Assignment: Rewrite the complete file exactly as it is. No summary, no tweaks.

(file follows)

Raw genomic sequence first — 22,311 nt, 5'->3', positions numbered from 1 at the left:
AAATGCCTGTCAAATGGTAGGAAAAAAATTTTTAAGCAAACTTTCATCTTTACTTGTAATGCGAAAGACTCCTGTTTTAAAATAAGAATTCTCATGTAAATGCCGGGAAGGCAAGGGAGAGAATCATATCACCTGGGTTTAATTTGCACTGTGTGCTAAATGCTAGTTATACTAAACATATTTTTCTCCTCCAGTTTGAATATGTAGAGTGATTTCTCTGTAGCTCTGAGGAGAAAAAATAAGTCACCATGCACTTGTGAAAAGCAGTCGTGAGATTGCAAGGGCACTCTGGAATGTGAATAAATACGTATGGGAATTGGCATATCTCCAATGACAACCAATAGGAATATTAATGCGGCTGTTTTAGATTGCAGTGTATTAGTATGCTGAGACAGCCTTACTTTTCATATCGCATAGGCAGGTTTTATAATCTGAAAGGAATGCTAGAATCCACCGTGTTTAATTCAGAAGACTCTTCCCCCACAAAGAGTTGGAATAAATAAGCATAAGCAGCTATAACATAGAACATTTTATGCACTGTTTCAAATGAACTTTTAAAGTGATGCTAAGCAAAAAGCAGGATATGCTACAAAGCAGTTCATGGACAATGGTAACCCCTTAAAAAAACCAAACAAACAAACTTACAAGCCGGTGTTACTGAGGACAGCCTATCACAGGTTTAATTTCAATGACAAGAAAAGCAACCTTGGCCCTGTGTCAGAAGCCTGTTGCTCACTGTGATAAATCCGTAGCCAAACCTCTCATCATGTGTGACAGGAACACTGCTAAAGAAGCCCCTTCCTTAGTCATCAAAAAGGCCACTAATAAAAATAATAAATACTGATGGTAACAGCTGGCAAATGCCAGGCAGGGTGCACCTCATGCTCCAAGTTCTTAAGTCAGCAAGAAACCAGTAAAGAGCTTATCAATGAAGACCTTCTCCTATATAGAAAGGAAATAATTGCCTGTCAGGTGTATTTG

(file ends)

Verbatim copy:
Raw genomic sequence first — 22,311 nt, 5'->3', positions numbered from 1 at the left:
AAATGCCTGTCAAATGGTAGGAAAAAAATTTTTAAGCAAACTTTCATCTTTACTTGTAATGCGAAAGACTCCTGTTTTAAAATAAGAATTCTCATGTAAATGCCGGGAAGGCAAGGGAGAGAATCATATCACCTGGGTTTAATTTGCACTGTGTGCTAAATGCTAGTTATACTAAACATATTTTTCTCCTCCAGTTTGAATATGTAGAGTGATTTCTCTGTAGCTCTGAGGAGAAAAAATAAGTCACCATGCACTTGTGAAAAGCAGTCGTGAGATTGCAAGGGCACTCTGGAATGTGAATAAATACGTATGGGAATTGGCATATCTCCAATGACAACCAATAGGAATATTAATGCGGCTGTTTTAGATTGCAGTGTATTAGTATGCTGAGACAGCCTTACTTTTCATATCGCATAGGCAGGTTTTATAATCTGAAAGGAATGCTAGAATCCACCGTGTTTAATTCAGAAGACTCTTCCCCCACAAAGAGTTGGAATAAATAAGCATAAGCAGCTATAACATAGAACATTTTATGCACTGTTTCAAATGAACTTTTAAAGTGATGCTAAGCAAAAAGCAGGATATGCTACAAAGCAGTTCATGGACAATGGTAACCCCTTAAAAAAACCAAACAAACAAACTTACAAGCCGGTGTTACTGAGGACAGCCTATCACAGGTTTAATTTCAATGACAAGAAAAGCAACCTTGGCCCTGTGTCAGAAGCCTGTTGCTCACTGTGATAAATCCGTAGCCAAACCTCTCATCATGTGTGACAGGAACACTGCTAAAGAAGCCCCTTCCTTAGTCATCAAAAAGGCCACTAATAAAAATAATAAATACTGATGGTAACAGCTGGCAAATGCCAGGCAGGGTGCACCTCATGCTCCAAGTTCTTAAGTCAGCAAGAAACCAGTAAAGAGCTTATCAATGAAGACCTTCTCCTATATAGAAAGGAAATAATTGCCTGTCAGGTGTATTTG